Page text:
What Kind of Church is This?

So what kind of Church are you?

Joshua McCay

One day I went to the grocery store to buy a loaf of bread. As I stood in the aisle I was overwhelmed by the massive amount of choices that were available to me. Wheat, white, rye, pumpernickel, gluten-free, split-top, sour-dough, honey-wheat, whole grain...the list goes on. 

For something that is supposed to be a simple house-hold staple, there sure seems to be a lot of choices. 

Many people who are looking for a church often feel the same way. Catholic or Protestant? Traditional or modern? Reformed or evangelical? And even when the choice is narrowed down, there are still thousands of denominations to choose from. Something as simple as worshiping Jesus has turned into a headache. 

While I enjoy having so many choices of bread, when it comes to my relationship with God all of the choices can become distracting from what's really important. 

Christians only

At ACC, we choose to do things a little bit different. Instead of chasing the endless rabbit hole of denominations, and deciding which traditions we want to follow, and which creeds we want to hold to, we decided to sweep all of that stuff off of the table and start from scratch. Our goal is to create a sense of Christian unity based on the things that every Christian in the world has in common.

Bread, at the very basic level, is made of flour and water. The other things you add to it are fine, but without those two ingredients it can't be called bread. Likewise, Christianity is made up of, at the very basic level, faith in Jesus and the belief that the Bible is the word of God. 

Surely you might be thinking, "But what about the trinity? What about the Christian creeds? What about the Church, and the doctrines of salvation, and the sacraments/ordinances, and all of those other things that make up Christianity?"

The simple answer is the fact that all of those things come from Jesus and the Bible. Every single one of them. And the core beliefs, the ones that really make or break us, those all come directly from the mouth of Jesus, and are given to us in the New Testament. Instead of chasing down creeds and sacraments and traditions, we've decided simply to go straight to the source. 

That's why we have the name we have. We want you to know where we are, (Alliance, Nebraska), who we are, (Christian) and what we are (Christ's Church).

The one true Church? 

So then what about all of those other Churches? Do we think we are the only true Church? Absolutely not. While we'd truly love it if you came and worshiped with us, we don't believe that any of those other Churches are not part of God's kingdom. As long as they have the main components, they're still Christians. 

Frankly, we believe that the "one true church" is the one that we read about in the Bible. We think it's sad that Jesus' Church has been split and divided and fractured over the past 2,000 years, but we're not giving up on the prayer that Jesus prayed for us:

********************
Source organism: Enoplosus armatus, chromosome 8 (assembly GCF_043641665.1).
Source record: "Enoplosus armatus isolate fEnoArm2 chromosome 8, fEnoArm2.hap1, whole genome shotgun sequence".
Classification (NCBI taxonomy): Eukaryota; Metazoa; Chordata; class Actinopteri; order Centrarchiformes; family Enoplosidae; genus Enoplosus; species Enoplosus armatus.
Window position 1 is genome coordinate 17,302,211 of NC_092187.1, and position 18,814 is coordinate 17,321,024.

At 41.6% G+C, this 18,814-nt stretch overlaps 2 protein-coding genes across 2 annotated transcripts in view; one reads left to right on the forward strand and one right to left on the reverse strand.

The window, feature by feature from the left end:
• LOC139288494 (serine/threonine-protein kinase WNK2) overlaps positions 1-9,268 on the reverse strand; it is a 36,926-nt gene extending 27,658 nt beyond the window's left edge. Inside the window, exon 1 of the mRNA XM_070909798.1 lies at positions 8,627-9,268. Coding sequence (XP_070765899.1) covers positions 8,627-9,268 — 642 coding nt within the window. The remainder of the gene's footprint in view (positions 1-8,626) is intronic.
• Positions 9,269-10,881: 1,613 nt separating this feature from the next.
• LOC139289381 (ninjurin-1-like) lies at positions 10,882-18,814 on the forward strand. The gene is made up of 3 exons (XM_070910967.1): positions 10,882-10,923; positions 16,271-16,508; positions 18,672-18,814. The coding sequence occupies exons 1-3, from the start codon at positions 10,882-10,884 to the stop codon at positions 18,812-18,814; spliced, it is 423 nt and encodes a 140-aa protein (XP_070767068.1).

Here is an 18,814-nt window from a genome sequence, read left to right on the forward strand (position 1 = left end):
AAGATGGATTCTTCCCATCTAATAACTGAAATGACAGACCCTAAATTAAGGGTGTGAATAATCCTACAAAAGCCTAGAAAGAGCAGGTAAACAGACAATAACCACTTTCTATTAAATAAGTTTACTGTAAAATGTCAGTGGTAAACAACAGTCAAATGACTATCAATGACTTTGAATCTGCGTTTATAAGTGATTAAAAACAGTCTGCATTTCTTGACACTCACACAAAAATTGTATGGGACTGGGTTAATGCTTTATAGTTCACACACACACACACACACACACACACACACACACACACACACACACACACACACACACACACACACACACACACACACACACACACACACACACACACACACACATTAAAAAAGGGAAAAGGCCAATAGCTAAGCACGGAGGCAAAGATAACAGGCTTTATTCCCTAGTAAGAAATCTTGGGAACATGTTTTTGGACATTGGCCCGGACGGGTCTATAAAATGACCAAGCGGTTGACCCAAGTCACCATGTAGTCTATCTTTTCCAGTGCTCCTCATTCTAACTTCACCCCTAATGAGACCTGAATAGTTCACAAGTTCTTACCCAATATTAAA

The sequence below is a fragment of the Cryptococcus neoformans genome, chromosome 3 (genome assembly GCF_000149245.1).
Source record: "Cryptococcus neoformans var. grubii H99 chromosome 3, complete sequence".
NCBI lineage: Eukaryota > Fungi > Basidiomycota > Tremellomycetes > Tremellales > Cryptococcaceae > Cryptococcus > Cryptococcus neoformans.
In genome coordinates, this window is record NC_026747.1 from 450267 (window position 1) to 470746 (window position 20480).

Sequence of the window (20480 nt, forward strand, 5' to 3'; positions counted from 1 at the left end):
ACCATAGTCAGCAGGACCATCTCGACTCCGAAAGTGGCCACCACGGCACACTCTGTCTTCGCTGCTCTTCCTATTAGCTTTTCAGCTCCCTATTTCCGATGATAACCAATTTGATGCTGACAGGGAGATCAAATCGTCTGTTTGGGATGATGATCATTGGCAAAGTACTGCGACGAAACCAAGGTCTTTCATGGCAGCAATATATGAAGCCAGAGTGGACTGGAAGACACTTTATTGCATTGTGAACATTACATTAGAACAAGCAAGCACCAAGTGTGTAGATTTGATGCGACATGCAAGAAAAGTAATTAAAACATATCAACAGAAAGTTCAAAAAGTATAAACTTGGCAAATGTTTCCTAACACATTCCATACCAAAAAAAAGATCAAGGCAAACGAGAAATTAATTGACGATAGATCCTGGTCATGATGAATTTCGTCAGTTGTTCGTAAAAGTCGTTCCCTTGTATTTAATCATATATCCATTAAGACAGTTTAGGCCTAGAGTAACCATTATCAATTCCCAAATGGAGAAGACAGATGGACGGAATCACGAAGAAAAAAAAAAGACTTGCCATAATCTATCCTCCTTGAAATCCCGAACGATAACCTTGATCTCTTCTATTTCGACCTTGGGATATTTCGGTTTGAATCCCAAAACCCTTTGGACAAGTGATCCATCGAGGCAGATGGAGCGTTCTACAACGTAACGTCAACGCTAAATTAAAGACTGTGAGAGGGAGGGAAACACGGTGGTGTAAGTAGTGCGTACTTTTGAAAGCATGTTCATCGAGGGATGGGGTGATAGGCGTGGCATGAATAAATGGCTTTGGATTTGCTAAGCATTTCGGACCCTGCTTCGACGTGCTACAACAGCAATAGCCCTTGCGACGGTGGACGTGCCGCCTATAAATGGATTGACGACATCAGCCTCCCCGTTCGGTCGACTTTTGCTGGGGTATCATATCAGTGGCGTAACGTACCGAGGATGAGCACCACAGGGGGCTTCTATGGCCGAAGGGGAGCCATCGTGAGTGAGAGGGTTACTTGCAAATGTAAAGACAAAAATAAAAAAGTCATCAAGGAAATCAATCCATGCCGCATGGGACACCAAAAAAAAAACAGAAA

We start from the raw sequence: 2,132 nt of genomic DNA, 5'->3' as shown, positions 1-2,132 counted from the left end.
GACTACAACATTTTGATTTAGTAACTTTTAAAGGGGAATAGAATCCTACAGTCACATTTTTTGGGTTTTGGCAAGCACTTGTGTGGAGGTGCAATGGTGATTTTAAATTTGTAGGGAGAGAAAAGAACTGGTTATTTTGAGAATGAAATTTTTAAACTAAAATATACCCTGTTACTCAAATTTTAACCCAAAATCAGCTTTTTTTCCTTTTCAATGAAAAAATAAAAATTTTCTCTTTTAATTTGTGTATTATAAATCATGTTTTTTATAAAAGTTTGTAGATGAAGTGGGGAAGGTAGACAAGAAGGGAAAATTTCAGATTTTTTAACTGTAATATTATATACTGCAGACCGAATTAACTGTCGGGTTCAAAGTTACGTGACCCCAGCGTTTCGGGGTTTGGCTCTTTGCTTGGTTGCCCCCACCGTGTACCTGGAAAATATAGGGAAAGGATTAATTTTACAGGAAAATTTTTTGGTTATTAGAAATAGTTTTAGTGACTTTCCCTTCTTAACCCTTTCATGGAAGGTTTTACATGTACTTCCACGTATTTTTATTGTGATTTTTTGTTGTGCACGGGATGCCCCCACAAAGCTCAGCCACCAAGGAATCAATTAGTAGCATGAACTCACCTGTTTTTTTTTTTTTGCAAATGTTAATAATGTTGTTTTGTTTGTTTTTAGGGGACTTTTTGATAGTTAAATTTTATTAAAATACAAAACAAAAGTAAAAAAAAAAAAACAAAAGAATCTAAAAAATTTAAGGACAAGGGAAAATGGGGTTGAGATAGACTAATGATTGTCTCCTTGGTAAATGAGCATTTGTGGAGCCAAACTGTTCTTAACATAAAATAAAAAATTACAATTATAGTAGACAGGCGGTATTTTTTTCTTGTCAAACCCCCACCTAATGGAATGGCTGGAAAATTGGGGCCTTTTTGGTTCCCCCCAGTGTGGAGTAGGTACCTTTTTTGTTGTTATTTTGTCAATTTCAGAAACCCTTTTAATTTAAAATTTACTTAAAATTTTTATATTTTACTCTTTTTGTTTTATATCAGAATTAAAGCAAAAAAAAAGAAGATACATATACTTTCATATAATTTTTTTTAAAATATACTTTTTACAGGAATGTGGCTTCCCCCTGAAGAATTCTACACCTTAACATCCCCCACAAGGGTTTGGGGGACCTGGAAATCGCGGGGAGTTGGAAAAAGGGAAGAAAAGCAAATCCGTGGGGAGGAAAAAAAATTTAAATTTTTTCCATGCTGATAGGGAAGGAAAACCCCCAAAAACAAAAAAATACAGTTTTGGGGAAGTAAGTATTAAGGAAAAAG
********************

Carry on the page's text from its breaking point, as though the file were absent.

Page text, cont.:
“My prayer is not for them alone.
I pray also for those who will believe in me through their message, 
that all of them may be one, Father,
just as you are in me and I am in you.
May they also be in us so that the world may believe that you have sent me.

Jn 17:20–22.

So what makes you different? 

We set out to use the Bible as our only guide. Sometimes that means we disagree with other Churches. Other times that means we are in total agreement. When these issues come up, we try to avoid appealing to our own traditions and reasoning. Instead, we are constantly going back to the Bible for the answer. We don't have authorities, councils, statements of faith, or official doctrines. Just the Bible. 

If the Bible is clear about a teaching, that's what we teach. If a verse is unclear, we try to understand it in light of the entire Bible, not just a couple of cherry-picked verses. 

And if the Bible doesn't talk about something, then we don't try to institute man-made rules about it. We simply speak where the Bible speaks, and are silent where the Bible is silent. 

What if I don't agree with everything you teach? 

That's OK. Because we don't set the rules, the Bible does. When I preach my sermons, I offer a blanket invitation for anyone to disagree with me. I'll even let you come and find me after Church to tell me what you thought was wrong. We don't believe that the minister has any closer of a relationship with God than any other Christian. But (and this is a big but) that open invitation comes with an expectation to bring an open Bible. We don't want to talk about what we feel is right. We'd rather go straight to the source. 

At the end of the day, we might not agree. That's OK. You're still welcome here. As long as we're both searching for the answers in God's word. We try to foster a culture of unity in essentials, liberty in opinions, and love in all things. 

If you'd like to see what those essentials are, click here